Post-breakup as you endeavour to come to terms with the loss of the relationship, it’s not uncommon to fret a little (or even a lot) about whether you’re on the ‘right track’. 

If you’re No Contact, the enforced distance can cause you to wonder if you’re really moving on. You might feel alright but then worry about how you’d react if you heard from them. There can be a level of anxiety about whether how you’re thinking, feeling and acting reflects that you’re moving on. Even without No Contact, previous break-up experiences along with a sense that you should be ‘over it’ by now or ‘soon’ can trigger creeping anxiety about the progress of your efforts. 

For example, let’s say you feel as though you struggled with a breakup before. Odds are, you’re going to think that it might take a long time now. You’ll expect to have a similar experience even though they’re different relationships. That, and you may have evolved since then, even if you don’t realise this.  

Breakups, including No Contact, are one of those things that if you clock-watch them, it feeds a vicious cycle.

It creates hyper-aware of your experience. You’ll have a picture in your mind of how you’re supposed to be feeling and acting at this point. Whatever your idea of being ‘moved on’ or ‘over it’ is, because it doesn’t reflect some or all of that picture, you start to worry about whether you’re keeping up. Next thing, you’re caught up in your perception of progress while ignoring real progress. This is the pressure of your idealised self at work. 

But how you feel is how you feel. And what you’re doing is what you’re doing relative to whatever is going on in your life, as well as how you’ve learned to navigate, not just your feelings but previous losses. 

‘Right track’ post-breakup can look and feel differently depending on what you need at that time. For instance, being upset several months down the line doesn’t mean you’re ‘behind’. Relative to your own experiences, if you don’t normally allow you to feel, expressing your upset is progress. Not putting you under pressure to date can be progress. Allowing you to have a go at dating can also be progress.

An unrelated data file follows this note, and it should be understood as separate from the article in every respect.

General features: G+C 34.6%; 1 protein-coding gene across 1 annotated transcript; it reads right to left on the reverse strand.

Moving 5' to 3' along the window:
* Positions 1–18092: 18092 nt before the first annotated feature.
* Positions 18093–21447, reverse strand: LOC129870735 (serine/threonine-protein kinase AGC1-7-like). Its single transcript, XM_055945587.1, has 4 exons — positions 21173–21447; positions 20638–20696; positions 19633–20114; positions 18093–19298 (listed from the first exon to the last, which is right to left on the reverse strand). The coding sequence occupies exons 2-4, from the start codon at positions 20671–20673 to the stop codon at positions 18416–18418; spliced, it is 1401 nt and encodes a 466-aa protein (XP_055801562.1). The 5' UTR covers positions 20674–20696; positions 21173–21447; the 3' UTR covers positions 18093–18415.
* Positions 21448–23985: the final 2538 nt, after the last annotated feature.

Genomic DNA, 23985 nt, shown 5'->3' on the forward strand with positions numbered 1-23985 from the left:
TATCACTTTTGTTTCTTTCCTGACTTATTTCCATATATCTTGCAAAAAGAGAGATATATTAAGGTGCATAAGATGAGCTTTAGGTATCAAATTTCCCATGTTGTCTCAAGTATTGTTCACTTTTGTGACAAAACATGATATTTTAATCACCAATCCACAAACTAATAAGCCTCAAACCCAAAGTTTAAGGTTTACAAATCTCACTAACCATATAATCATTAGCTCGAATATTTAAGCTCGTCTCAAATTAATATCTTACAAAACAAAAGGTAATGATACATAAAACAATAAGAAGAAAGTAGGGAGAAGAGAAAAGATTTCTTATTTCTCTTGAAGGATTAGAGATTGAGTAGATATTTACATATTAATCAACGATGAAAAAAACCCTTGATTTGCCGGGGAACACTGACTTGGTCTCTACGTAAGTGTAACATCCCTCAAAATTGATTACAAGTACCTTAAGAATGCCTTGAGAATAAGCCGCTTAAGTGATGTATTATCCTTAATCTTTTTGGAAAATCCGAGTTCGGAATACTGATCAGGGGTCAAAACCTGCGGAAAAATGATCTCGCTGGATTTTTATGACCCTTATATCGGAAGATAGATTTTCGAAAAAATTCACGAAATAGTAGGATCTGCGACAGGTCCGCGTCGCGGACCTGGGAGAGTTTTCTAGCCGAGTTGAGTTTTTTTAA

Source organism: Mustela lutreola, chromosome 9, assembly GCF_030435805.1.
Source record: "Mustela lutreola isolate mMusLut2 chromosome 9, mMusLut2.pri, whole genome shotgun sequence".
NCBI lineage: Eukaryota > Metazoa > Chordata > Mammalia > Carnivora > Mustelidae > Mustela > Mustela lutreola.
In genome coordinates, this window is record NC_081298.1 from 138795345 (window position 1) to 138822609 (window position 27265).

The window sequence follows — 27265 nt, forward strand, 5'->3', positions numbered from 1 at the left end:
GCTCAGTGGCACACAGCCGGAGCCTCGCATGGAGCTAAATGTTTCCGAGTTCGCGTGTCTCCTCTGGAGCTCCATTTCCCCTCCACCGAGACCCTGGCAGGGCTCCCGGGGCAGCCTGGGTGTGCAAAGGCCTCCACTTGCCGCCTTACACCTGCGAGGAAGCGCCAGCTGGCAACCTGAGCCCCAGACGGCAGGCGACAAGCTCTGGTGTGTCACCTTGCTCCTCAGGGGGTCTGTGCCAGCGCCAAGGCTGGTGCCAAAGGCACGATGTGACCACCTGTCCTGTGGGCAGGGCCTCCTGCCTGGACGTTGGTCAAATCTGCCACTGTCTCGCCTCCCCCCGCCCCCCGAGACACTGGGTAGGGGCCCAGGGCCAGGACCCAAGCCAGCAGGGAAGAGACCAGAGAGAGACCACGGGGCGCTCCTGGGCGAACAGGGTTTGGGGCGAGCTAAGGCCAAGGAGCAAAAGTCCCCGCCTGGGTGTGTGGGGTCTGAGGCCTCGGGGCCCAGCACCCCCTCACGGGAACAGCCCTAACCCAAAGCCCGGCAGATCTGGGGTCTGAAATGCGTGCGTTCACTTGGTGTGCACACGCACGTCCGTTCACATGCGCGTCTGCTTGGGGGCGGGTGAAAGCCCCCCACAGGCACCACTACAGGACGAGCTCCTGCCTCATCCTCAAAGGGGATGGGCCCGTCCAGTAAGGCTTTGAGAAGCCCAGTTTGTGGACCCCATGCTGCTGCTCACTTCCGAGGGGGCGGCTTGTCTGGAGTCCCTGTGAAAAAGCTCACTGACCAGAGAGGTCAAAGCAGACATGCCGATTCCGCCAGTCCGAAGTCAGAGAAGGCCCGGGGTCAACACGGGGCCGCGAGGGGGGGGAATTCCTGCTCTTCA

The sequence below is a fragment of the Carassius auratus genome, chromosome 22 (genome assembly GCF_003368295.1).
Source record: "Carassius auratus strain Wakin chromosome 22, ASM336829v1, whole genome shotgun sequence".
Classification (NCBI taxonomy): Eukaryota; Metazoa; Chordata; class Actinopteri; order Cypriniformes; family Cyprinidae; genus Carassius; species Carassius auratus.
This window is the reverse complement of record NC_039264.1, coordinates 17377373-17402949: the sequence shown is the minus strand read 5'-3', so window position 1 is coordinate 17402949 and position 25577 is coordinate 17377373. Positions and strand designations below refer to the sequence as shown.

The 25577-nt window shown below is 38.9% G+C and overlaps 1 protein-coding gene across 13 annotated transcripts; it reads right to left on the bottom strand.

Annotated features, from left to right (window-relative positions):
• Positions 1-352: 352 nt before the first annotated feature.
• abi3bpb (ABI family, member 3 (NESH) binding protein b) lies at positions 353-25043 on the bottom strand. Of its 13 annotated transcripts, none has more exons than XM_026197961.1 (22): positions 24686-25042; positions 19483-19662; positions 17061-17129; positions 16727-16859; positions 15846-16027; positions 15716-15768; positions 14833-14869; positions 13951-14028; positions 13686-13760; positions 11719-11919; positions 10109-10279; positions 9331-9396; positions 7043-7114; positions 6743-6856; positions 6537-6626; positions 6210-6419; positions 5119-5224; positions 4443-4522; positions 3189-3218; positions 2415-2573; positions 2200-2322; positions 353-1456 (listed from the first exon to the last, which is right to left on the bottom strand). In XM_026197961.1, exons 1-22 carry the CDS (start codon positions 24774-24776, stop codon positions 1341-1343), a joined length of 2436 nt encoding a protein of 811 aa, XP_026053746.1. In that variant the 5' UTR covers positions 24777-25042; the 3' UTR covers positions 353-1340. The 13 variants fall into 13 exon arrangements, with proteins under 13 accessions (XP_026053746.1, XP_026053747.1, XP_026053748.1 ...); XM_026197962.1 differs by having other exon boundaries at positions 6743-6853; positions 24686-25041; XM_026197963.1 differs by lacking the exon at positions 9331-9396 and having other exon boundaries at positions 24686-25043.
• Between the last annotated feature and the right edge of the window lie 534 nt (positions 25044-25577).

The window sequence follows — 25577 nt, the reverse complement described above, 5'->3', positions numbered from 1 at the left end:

While No Contact, in particular, takes some getting used to and initially takes willpower and likely some back and forth before you settle in to it, the aim is to get beyond focusing on not being in contact. Instead, it’s about self-care and living your life as best as you can. 

You know that you’ve accepted the breakup when you’re not trying to change your ex or get back together so that you can ‘win’.

All-too-often, humans ruminate about and crave getting back together, not because it’s the right thing for both parties but because they feel as if they lost. Restarting the relationship, then, becomes about winning

When you’re beginning to move forward, you become more immersed in your life. So much so that one day, it hits you that you’ve not been thinking about your ex so much. Or at all. Side note: It might feel weird to no longer be so consumed by them. As you accept it though, you recognise that you’re also OK with it. You’re no longer so bothered about what they may or may not be doing. 

Getting over your ex means that you gradually arrive in that space where you’re willing to take responsibility for you. 

When you experience thoughts about them or even fleeting temptations, you don’t jump on that train of thought. You become aware of some of the thought habits you developed in the relationship, and you are mindful of feeding them. There’s a level of recognition that thinking about your ex or NC or the wrongs of other people in your past flags up where you’re trying to escape from something. And then instead of trying to escape, you confront the hidden feelings behind it. Or you simply go, ‘I see you, anger/hurt/resentment/fear, and that’s OK’.

Getting over an ex means accepting what you know about them wholly and fully. And you do so without judging yourself for who they are or aren’t. It means that each time you try to tell an old story about the situation or you say something mean about you (or them), you try to catch it. 

Grief isn’t linear.

Ultimately, if you’re feeling more connected to you even though it might also feel deeply uncomfortable and confronting at times, you’re on the right track. 

Are you ready to stop silencing and hiding yourself in an attempt to ‘please’ or protect yourself from others? My book, The Joy of Saying No: A Simple Plan to Stop People Pleasing, Reclaim Boundaries, and Say Yes to the Life You Want (Harper Horizon), is out now.

The Joy of Saying No by Natalie Lue book cover. Subtitle: A simple plan to stop people pleasing, reclaim boundaries, and say yes to the life you want.
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